Our next bit of inspiration came from the bidding podiums used at the beginning of every show. The contestants are told to “come on down” to the podiums, bid on an initial prize, and whichever contestant guesses closest (without going over) to the actual retail price gets to continue on to win more prizes. The podiums on the show look like this:
We constructed toddler-height podiums using a cardboard and paint. We had a big box left over from Kasen’s new fish tank light. We cut it in half and spray painted it gold. Then we took another box and painted each quarter a different color. We used black duct tape to connect everything together and added vinyl numbering to represent each kid’s bid. We stuck some buzzers behind the podiums and viola! instant toddler fun.
Kasen still plays with the buzzers every day. They were a huge hit! If you’re interested, they’re called Learning Resources Answer Buzzers – they make four noises – a horn honk, a boxing bell, a door bell, and “boing!”
Bob Barker’s Stage
Before Drew Carey took over the show, Bob Barker used to stand on the stage looking over the audience and the contestants at the bidding podiums. We had the same set up. We constructed a stage using a piece of plywood on 4 small cinder blocks, which we had around the house. We put some batting on top of it (the same kind you use for quilting, etc.) to soften it for the kids, threw a white sheet over it, and called it a stage. We created a nice backdrop with a removable wall sticker that said “Price is Right” and set up some “prizes” for the “contestants” to bid on The “prizes” were actually Kasen’s big birthday present – a play table and chairs. A microphone completed the ensemble. Another toddler success!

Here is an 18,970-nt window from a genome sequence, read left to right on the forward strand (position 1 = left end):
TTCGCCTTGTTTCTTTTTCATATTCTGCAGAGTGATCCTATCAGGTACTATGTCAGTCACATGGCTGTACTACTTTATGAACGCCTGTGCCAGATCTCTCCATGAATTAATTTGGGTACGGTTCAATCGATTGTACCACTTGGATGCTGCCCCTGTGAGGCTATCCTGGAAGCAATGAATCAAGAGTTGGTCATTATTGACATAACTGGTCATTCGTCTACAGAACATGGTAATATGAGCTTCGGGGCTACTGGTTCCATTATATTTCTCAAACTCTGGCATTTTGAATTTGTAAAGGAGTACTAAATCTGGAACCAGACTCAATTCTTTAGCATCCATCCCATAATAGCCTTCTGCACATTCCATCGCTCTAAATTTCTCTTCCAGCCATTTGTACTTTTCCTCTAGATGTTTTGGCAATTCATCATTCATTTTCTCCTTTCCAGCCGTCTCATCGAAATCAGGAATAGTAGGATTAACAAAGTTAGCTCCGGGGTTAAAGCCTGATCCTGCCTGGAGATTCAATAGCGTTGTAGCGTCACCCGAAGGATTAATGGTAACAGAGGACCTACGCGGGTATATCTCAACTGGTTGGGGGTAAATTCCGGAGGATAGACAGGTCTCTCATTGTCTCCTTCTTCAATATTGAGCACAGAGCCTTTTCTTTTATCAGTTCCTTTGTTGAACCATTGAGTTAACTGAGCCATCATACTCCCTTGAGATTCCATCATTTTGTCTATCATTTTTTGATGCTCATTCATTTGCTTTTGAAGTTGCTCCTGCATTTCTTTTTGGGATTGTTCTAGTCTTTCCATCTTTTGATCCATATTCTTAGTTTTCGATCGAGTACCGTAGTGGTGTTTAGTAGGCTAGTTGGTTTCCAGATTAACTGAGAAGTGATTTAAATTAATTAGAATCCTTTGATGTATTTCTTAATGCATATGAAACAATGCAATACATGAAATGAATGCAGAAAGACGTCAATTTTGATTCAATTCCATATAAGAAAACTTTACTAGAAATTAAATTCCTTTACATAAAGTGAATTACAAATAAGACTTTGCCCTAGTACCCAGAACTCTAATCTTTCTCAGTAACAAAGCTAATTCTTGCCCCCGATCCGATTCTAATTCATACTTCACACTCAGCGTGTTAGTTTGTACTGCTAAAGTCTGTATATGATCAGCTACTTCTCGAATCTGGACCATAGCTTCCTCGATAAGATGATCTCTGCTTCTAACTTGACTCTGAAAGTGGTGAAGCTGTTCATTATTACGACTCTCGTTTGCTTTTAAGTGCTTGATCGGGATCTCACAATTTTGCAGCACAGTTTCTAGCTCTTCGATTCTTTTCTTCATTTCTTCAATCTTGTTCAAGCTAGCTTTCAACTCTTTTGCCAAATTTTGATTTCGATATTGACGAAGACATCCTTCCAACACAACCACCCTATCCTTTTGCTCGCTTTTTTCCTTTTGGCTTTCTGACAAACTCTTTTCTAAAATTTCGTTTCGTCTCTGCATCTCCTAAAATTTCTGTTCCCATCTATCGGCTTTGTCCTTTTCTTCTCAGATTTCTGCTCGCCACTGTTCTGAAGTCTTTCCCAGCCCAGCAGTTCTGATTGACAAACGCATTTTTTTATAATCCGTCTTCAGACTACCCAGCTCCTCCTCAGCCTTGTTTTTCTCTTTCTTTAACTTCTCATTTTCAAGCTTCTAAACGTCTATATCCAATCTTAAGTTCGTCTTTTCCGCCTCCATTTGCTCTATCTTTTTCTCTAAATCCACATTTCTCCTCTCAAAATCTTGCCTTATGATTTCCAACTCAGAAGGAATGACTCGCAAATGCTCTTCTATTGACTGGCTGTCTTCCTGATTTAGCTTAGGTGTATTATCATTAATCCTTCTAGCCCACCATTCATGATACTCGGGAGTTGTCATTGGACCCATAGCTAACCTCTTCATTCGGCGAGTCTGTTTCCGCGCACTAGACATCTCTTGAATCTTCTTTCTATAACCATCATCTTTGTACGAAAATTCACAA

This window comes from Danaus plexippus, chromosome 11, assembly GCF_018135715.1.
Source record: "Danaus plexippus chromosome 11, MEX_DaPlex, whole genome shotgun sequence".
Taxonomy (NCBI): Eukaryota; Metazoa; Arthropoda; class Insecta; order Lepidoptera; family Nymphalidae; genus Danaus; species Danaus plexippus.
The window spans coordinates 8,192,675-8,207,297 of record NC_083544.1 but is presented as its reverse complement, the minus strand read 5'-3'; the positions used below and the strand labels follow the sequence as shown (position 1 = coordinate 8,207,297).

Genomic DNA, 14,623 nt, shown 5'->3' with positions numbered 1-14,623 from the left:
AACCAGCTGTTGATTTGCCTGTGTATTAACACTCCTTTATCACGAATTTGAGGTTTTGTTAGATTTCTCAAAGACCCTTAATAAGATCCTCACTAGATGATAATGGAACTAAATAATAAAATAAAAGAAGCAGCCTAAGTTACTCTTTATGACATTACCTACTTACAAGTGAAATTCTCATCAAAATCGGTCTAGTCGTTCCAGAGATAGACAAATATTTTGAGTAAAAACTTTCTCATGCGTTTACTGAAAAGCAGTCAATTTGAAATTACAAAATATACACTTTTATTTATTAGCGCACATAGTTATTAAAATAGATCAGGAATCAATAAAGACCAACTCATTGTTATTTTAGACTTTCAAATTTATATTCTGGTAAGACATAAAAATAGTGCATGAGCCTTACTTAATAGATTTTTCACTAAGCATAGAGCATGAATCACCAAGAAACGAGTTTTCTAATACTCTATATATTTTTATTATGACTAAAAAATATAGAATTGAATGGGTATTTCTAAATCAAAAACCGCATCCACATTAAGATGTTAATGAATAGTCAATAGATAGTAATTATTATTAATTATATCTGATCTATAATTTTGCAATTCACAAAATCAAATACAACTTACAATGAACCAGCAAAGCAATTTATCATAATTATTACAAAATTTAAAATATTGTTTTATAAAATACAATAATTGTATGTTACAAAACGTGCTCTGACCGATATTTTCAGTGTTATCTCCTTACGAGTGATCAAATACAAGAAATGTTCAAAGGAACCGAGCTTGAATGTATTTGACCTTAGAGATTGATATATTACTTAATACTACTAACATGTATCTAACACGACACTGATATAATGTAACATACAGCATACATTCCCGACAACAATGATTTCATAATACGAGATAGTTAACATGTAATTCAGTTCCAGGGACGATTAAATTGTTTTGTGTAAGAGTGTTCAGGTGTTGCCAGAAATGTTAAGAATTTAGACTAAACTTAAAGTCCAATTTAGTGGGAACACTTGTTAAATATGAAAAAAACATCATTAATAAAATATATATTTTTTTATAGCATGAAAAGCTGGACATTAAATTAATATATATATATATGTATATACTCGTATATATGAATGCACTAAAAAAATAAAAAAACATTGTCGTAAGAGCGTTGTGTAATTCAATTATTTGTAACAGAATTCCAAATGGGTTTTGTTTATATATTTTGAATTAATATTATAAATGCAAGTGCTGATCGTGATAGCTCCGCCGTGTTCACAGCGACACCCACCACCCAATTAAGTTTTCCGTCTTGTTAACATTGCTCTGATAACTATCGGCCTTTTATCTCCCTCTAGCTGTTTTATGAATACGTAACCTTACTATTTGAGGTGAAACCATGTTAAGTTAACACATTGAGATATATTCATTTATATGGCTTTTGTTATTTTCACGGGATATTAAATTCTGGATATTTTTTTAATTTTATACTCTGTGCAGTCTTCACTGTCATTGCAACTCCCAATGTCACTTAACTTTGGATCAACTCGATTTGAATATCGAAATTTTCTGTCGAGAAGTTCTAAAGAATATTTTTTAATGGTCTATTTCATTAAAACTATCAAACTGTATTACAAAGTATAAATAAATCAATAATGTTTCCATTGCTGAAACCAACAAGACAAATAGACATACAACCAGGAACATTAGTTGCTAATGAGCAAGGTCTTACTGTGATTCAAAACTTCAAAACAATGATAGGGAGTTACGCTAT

After a contestant wins the initial bidding, he or she gets to compete in another game to win some prizes. One of the most famous games is Plinko, a game in which the contestant drops pucks down the board with the hopes of winning a cash prize:
We made a toddler-sized Plinko board (with the help of Kasen’s Uncle Billy) using a piece of peg board and some pegs. It was not too tough to manage. Here’s what we did:
It was a hit. The kids loved climbing up Kasen’s ladder and dropping the pucks in the top.
At the very end of the game, two contestants compete to win the biggest prize of the day, known as the Showcase. One player bids on a big prize that often includes vacations, cars, boats, or furniture. A second player bids on a different big prize. The player who bids closest to the actual value of their showcase wins the prize.
We know toddler birthday parties can be pretty competitive, but we weren’t about to give away a car at Kasen’s party. Instead, we packed favor bags with toy cars, doll furniture, and play money. And, naturally, we had a model showing them off:
The toddlers loved the new toys and games. Everyone had a great time, especially Kasen! We were really pleased with how everything turned out. We know that next year Kasen will probably have his own opinions about his birthday party, but we enjoyed planning a really fun and unusual party this year. We hope that you were inspired to throw an unusual party too!
HAPPY SECOND BIRTHDAY, KASEN!!